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Re: [std-proposals] C++ never had a compiler without a stack

From: Thiago Macieira <thiago_at_[hidden]>
Date: Mon, 14 Aug 2023 14:30:46 -0700
On Monday, 14 August 2023 11:43:35 PDT Frederick Virchanza Gotham via Std-
Proposals wrote:
> On Mon, Aug 14, 2023 at 4:21 PM Thiago Macieira <thiago_at_[hidden]> wrote:
> > And what would such function be used for? Please give three different
> > use-cases or at least one very strong one that couldn't otherwise be
> > implemented without it.
> On Page 6 of my paper on Named Return Value Optimisation:
> http://www.virjacode.com/downloads/nrvo/paper_nrvo_latest.pdf
> I place a UUID on the stack alongside data which is to be retrieved
> later. Basically it's a universal way of implementing thread-local
> storage. So if I want to have a thread_local variable called 'abc',
> then my strategy is that at every thread entry point, I place the UUID
> on the stack beside the four bytes 'a' 'b' 'c' '\0' followed by the
> bytes denoting its value. Then later in the program's execution I can
> walk the stack backwards til I find the UUID and then I have access to
> my thread-local data.

Since we already have thread_local variables, why do we need to use this
convoluted way of yours? And how does knowing the stack pointer help in that

> I can use the function "alloca" at runtime to create more thread-local
> variables.

See other replies on use or deprecation of alloca.

That also doesn't explain how this function comes into play.

> But more to the point: We should have control of stuff in C++. Every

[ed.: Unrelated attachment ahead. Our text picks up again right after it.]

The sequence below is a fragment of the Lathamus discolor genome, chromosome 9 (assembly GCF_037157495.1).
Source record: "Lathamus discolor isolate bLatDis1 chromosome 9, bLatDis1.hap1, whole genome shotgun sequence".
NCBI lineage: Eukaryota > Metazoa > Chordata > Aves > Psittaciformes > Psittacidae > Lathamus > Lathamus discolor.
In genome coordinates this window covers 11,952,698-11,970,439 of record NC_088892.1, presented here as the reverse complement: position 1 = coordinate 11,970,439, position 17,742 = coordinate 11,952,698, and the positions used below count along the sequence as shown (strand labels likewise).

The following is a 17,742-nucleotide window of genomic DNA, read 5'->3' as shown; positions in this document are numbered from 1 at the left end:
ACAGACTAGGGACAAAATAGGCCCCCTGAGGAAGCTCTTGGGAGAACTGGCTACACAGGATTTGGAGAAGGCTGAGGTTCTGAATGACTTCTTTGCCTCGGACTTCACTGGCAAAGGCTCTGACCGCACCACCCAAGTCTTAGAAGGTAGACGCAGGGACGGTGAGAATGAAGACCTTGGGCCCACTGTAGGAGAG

> C++ platform has a stack, so give us access to it. Just because I can
> only come up with one good use for it now doesn't mean someone else
> won't come up with a use for it later.

No, we shouldn't. The stack is something the compiler uses to implement the
language, including the ability to allocate variables there. There are also
some platforms with two stacks, like Sparc and Itanium. On those, it's
actually entirely possible to make multiple, nested function calls without
touching the regular stack

You made the same claim for the frame pointer, but at least on that case there
was a concrete use-case: backtraces. Of course, in that case, the best
solution is to have a backtrace library instead of getting access to frame
pointers, something most architectures can't do (x86 is actually the exception

In any event, if you don't come up with good use-cases, you won't get the
paper past the committee.

Thiago Macieira - thiago (AT) macieira.info - thiago (AT) kde.org
   Software Architect - Intel DCAI Cloud Engineering

Received on 2023-08-14 21:30:49